Story Of London

The Execution of Margaret Countess of Salisbury 1473 – 1541

The Execution of Margaret Countess of Salisbury
by Bill McCann

Everyone has heard the horror stories of botched executions with victims running screaming around the scaffold etc. The story of Margaret, Countess of Salisbury, is one of the authentic examples of such horror. Her only crime was that she was the mother of a Cardinal who stood up to Henry VIII.Her screaming ghost is still said to haunt the tower on the anniversary of her death.

The Execution of Margaret Countess of Salisbury 1473 – 1541

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Margaret was the daughter of the Duke of Clarence, who was brother to Edward IV. He was secretely put to death, reputedly in a butt of Malmsey wine, by Edward at the Tower on February 19th 1478. She was therefore of Plantagenet stock and a child of The War of the Roses. She married Sir Richard Pole and their son, Reginald Pole became Archbishop of Canterbury. Her eventual fate was determined by her son’s attitude to the divorce of Henry VIII and Catherine of Aragon. Pole opposed the divorce and was suspended from the Archbishopric by Henry. In defiance, he was made a cardinal by Pope Paul III in 1536 and sent as a legate to the Low Countries to confer with the English Malcontents.

Henry immediately set a price on his head and looked for other means of retaliation. Guided by Thomas Cromwell, Henry launched, in 1538, a grand assault on religious images which were denounced as objects which encouraged superstition. The income to the royal coffers from the subsequent destruction and confiscations was considerable but the greatest prize of all was the destruction of the shrine of St Thomas à Becket at Canterbury. This brought the Crown two great chests of jewels – “such as six or eight strong men could do no more than convey one of them”- and another twenty-four wagon loads of varied treasures.

A shocked Pope threatened excommunication and interdiction but Henry was unmoved. In retaliation he issued a proclamation that declared Becket “a rebel who fled to the realm of France and to the bishop of Rome to procure the abrogation of wholesome laws”. Henry, however, was not satisfied with revenge on the World Stage alone. In August 1538 he had one of Margaret’s other sons, Geoffrey, arrested. Although Geoffrey was eventually contemptuously pardoned, he did provide Henry with evidence against his mother, his brother Lord Montague and his cousins the marquess of Exeter and Sir Edward Neville.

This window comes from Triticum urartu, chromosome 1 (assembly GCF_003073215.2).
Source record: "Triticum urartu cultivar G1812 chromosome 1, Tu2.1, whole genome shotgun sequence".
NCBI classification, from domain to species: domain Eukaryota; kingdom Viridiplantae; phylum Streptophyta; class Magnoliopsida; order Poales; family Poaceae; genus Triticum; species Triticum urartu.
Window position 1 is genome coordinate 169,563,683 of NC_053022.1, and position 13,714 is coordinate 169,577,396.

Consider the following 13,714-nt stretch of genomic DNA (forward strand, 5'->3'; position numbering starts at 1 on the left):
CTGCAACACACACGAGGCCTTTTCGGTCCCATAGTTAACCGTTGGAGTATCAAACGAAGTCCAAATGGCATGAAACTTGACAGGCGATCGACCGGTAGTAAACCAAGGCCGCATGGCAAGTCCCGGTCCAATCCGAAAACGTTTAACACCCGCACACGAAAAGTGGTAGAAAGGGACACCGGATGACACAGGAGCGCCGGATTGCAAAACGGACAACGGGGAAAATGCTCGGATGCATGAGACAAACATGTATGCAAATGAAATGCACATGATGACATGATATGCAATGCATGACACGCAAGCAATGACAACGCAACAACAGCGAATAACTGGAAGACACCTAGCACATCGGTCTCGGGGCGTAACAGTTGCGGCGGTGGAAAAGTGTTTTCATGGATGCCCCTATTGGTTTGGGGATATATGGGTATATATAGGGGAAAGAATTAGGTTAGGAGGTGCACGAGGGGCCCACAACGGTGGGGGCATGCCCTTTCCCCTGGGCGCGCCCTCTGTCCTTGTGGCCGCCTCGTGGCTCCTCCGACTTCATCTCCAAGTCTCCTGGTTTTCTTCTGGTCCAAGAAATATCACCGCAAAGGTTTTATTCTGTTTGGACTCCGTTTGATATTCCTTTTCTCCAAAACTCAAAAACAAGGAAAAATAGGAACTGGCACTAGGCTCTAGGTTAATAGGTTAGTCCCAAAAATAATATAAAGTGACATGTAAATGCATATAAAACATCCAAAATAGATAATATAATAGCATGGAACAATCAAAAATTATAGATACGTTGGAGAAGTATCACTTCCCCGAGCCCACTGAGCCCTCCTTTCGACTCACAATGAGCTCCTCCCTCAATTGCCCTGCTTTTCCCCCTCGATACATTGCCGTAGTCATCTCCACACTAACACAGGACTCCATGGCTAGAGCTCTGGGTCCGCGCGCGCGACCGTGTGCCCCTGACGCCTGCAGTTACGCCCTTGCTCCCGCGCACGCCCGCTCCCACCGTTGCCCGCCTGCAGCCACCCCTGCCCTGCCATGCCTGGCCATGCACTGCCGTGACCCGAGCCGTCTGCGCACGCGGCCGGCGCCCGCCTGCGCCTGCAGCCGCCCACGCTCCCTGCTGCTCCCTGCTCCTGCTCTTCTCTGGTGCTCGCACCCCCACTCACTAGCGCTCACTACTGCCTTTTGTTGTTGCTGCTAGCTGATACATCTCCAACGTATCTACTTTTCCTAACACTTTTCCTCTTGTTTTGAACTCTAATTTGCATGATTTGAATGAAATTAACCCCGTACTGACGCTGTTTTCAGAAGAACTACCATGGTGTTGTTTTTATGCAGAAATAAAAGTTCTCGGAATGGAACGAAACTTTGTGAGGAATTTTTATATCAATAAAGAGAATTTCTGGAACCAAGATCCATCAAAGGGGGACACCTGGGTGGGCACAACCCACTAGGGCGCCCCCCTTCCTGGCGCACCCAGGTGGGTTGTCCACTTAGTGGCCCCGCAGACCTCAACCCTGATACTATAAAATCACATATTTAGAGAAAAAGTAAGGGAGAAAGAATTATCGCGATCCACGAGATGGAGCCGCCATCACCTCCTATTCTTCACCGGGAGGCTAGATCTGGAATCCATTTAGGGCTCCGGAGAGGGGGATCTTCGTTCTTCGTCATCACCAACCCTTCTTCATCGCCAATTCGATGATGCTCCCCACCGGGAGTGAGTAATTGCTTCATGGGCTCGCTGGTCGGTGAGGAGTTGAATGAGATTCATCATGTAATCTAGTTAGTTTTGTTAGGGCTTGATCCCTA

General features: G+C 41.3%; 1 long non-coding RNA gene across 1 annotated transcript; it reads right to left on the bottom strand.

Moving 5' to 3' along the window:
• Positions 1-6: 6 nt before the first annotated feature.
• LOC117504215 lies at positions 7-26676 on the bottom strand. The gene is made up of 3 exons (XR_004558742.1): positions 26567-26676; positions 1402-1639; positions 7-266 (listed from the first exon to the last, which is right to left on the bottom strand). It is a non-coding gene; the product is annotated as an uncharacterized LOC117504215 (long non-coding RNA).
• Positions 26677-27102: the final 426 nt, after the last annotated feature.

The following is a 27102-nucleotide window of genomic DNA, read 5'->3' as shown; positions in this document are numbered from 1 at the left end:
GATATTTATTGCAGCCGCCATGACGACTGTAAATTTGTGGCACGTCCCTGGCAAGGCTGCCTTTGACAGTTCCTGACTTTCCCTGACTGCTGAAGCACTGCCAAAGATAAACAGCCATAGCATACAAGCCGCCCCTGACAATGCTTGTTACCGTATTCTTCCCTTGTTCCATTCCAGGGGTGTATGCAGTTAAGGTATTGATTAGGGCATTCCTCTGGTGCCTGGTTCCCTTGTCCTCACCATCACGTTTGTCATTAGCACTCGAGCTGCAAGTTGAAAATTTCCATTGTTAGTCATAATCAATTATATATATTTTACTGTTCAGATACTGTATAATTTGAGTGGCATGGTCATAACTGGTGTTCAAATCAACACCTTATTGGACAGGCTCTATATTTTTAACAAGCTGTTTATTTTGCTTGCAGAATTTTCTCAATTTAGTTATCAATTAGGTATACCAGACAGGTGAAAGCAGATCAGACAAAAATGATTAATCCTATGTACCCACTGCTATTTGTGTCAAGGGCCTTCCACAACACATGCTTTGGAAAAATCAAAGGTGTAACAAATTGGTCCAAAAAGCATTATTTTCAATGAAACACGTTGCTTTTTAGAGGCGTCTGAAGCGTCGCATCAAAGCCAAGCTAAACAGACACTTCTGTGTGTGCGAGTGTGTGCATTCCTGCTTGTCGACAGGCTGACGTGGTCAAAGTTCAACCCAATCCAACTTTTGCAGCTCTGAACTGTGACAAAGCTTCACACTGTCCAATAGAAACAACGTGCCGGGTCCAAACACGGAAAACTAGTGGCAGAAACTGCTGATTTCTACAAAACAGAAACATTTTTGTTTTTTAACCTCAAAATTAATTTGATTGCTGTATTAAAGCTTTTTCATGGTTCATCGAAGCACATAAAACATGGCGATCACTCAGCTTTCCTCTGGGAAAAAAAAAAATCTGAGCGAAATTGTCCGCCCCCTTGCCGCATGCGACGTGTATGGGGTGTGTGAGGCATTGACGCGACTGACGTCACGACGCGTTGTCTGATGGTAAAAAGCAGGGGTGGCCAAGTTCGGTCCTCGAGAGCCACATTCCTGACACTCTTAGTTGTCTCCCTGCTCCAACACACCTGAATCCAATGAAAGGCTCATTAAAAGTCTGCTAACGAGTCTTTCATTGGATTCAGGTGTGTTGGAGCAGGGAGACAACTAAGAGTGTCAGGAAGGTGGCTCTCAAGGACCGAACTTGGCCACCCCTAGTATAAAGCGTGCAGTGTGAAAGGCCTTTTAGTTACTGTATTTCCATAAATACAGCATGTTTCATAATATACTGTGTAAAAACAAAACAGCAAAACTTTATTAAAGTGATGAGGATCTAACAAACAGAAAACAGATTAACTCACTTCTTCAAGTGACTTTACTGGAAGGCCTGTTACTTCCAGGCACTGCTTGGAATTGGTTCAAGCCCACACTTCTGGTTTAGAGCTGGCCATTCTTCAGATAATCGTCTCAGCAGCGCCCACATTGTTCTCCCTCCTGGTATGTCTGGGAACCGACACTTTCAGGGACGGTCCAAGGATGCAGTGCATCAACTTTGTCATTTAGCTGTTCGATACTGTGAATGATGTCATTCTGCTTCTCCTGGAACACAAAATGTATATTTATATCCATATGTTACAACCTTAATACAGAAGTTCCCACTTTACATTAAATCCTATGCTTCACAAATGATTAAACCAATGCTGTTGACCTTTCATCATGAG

The evidence against Montague was that he had said in private that he liked “ well the doings of my brother the Cardinal and I would we were both over the sea”. He is also supposed to have said, again in a private conversation, that when Henry VIII was a young child his father, Henry VII, did not like him. This was enough to convict him of high treason. The evidence against Neville was that once, when a guest at Cowdray House, the splendid mansion of the Earl of Southampton at Midhurst in Sussex, he said that “the King was a beast and worse than a beast”. Again this was enough and both Montague and Neville were executed in December 1538.

Southampton, accompanied by other members of the Privy Council, went to Margaret’s house at Warbledon in Hampshire where they interrogated the servants and searched the property. The only evidence they came up with was that the Countess had forbidden her servants to read the Bible in English and that she had once been seen burning a letter. Margaret, was then taken to Cowdray and subsequently to the Tower. It was felt that there was not enough evidence to convict her of high treason but she was condemned to death as a traitor by an Act of Parliament (Act of Attainder).

Henry kept her a prisoner in the Tower for a further two years. Then, following an abortive conspiracy in the north, he had her executed on May 27th 1541. Margaret did not realise what was happening. When she was told to lay her head on the block she set off to wander slowly and aimlessly around Tower Green. She was forcibly returned to the block, but the executioner was young an inexperienced. Perhaps put off by the advanced age and obvious senility of the old Countess, he botched the execution. It was not until the third or fourth stroke of the axe that Margaret’s head was severed from her body.

It is said that every year, on the anniversary of the execution, her ghost can be seen and heard re-enacting the terrible scene on Tower Green.

Related Reading:
Henry VIII : The King and His Court
Edward IV (Yale English Monarchs Series)